CHICAGO (FOX 32 NEWS) - For the first time in 16 years, the federal government will resume executing inmates on death row.
Attorney General William Barr announced five convicted federal inmates will be put to death, starting as early as December.
It's been since 2003 that the Federal Bureau of Prisons has executed a death row inmate, but in making this announcement, Barr says the decision is about justice for the victims.
Jeff Cramer, managing director at Berkeley Research Group, was a former federal prosecutor who successfully tried a death penalty case, in 2006. He says at the federal level, the chance of being wrongly-convicted on death row is much lower.
"A lot of states, certainly Illinois, won't even pursue a death penalty case, so the federal system now has gone one step more: prosecuting them and then actually carrying through on the process itself," Cramer said.
Five convicted inmates now officially scheduled to be executed by lethal injection. In announcing the decision to resume executions, Barr said, "The Justice Department upholds the rule of law and we owe it to the victims and their families to carry forward the sentence imposed by our justice system."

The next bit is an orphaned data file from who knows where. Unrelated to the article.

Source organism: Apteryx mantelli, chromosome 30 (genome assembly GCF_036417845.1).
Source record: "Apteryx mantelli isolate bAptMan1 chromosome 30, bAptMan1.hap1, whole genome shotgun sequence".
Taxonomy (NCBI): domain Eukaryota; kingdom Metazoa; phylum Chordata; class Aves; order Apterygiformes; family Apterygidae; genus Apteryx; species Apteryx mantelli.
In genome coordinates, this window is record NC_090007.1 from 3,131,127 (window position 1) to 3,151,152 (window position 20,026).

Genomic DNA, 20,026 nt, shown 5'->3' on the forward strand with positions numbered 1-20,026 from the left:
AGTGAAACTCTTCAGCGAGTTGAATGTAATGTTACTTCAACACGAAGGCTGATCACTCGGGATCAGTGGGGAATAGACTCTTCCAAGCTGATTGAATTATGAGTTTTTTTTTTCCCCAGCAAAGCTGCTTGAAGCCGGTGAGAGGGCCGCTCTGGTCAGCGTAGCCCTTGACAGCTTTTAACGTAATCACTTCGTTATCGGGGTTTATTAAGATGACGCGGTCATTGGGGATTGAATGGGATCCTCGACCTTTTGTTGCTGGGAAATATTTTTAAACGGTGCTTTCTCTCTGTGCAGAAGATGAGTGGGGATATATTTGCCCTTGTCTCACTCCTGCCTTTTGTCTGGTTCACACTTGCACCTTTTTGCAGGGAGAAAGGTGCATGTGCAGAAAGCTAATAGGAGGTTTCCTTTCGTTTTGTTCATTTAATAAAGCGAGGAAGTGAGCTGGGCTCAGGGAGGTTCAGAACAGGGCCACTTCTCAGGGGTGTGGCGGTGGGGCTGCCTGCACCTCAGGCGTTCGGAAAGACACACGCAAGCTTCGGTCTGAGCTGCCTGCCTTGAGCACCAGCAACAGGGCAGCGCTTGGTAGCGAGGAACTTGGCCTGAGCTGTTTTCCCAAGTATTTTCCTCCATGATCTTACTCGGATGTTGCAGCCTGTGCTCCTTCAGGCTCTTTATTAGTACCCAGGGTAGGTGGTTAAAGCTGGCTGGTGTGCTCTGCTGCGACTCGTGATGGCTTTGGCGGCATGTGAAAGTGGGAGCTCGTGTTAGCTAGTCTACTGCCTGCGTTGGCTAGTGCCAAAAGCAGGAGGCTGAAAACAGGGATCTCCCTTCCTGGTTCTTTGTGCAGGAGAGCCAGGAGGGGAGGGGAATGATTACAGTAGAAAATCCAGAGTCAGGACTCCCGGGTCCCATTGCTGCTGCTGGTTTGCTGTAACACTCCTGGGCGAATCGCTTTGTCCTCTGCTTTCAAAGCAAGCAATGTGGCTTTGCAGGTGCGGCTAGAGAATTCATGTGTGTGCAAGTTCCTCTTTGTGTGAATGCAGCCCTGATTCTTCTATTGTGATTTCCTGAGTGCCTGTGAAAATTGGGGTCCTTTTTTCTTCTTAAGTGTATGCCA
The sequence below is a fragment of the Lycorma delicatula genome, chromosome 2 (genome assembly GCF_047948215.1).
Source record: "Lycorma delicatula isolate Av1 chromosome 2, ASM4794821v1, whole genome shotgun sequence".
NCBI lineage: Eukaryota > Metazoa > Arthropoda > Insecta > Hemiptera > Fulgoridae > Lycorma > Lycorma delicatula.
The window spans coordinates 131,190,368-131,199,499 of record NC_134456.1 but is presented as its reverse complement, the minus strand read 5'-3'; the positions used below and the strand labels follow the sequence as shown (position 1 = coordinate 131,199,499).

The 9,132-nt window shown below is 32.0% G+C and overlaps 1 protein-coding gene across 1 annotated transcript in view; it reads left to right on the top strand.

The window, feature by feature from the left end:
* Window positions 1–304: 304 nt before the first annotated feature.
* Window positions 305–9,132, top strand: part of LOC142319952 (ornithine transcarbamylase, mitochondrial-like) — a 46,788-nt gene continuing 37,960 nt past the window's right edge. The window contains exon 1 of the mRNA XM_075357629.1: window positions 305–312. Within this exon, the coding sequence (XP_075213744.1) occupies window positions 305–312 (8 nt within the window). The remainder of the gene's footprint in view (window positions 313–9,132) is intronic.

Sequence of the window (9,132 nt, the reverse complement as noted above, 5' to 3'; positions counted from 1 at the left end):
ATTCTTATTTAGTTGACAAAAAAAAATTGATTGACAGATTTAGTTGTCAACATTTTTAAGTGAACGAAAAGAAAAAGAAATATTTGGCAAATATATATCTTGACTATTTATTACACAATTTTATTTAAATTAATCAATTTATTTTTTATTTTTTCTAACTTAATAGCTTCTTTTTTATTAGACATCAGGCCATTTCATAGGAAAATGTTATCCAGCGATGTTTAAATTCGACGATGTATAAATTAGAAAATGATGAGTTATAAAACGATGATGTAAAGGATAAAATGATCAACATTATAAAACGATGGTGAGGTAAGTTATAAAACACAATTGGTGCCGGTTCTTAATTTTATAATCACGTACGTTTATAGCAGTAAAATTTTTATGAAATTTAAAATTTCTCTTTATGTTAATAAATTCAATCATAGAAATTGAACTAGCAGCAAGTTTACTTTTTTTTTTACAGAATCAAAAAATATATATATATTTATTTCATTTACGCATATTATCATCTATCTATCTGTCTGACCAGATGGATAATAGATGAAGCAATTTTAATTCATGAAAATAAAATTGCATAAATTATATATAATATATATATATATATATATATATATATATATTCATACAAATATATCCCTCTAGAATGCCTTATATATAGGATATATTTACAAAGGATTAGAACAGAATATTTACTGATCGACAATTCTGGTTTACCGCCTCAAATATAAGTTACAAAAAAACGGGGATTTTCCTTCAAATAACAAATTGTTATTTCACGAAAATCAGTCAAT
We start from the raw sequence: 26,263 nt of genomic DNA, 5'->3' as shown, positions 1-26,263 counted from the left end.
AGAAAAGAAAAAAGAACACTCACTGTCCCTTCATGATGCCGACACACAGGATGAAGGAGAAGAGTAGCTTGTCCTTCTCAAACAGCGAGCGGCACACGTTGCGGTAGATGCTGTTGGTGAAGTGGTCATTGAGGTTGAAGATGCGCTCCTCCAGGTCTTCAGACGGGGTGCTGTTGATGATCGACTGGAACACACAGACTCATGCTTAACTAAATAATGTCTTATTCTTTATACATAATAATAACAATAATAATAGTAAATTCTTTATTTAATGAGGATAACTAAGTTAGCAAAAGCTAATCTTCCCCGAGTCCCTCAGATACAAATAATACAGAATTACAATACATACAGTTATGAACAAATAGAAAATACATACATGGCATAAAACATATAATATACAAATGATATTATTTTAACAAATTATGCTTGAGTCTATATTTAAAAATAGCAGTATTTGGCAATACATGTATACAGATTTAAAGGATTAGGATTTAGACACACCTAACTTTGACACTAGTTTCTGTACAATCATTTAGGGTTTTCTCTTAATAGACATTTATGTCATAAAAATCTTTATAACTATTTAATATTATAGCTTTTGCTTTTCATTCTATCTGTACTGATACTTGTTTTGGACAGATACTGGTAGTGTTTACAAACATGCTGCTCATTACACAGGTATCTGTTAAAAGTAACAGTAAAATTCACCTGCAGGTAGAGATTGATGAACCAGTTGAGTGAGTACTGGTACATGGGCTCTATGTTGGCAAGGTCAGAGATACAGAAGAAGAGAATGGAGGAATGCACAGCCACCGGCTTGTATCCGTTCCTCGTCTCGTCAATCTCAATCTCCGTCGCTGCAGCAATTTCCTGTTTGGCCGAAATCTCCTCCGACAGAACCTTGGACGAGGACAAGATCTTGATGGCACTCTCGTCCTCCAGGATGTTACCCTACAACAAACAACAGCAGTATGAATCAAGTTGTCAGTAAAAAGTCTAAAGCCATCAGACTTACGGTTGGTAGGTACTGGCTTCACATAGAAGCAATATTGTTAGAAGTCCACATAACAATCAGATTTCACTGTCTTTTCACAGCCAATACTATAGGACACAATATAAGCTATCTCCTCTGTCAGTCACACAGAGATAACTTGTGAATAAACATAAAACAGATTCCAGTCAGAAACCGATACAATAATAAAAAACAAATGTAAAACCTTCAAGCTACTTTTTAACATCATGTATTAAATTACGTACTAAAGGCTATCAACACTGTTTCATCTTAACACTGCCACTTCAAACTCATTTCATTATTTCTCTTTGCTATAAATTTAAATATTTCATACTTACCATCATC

Cramer said he feels confident the system will be "up and running" within a year from now.
"While nothing is guaranteed, I think it can be confidently said that someone in the federal system, someone whose been prosecuted in the federal system in a death penalty case, has been looked at numerous times to ensure the person is indeed guilty," Cramer said.
But unlike the cocktail of three drugs previously used, Barr says the Bureau of Prisons will now be using a single drug called "Pentobarbital."
"That drug is more plentifully available, so that whole problem of securing the actual drugs is no longer a problem," Cramer said.
Since 1988 only three federal inmates have been executed in the United States.
The first execution is scheduled to happen at the federal prison in Terre Haute, Ind., on December 9.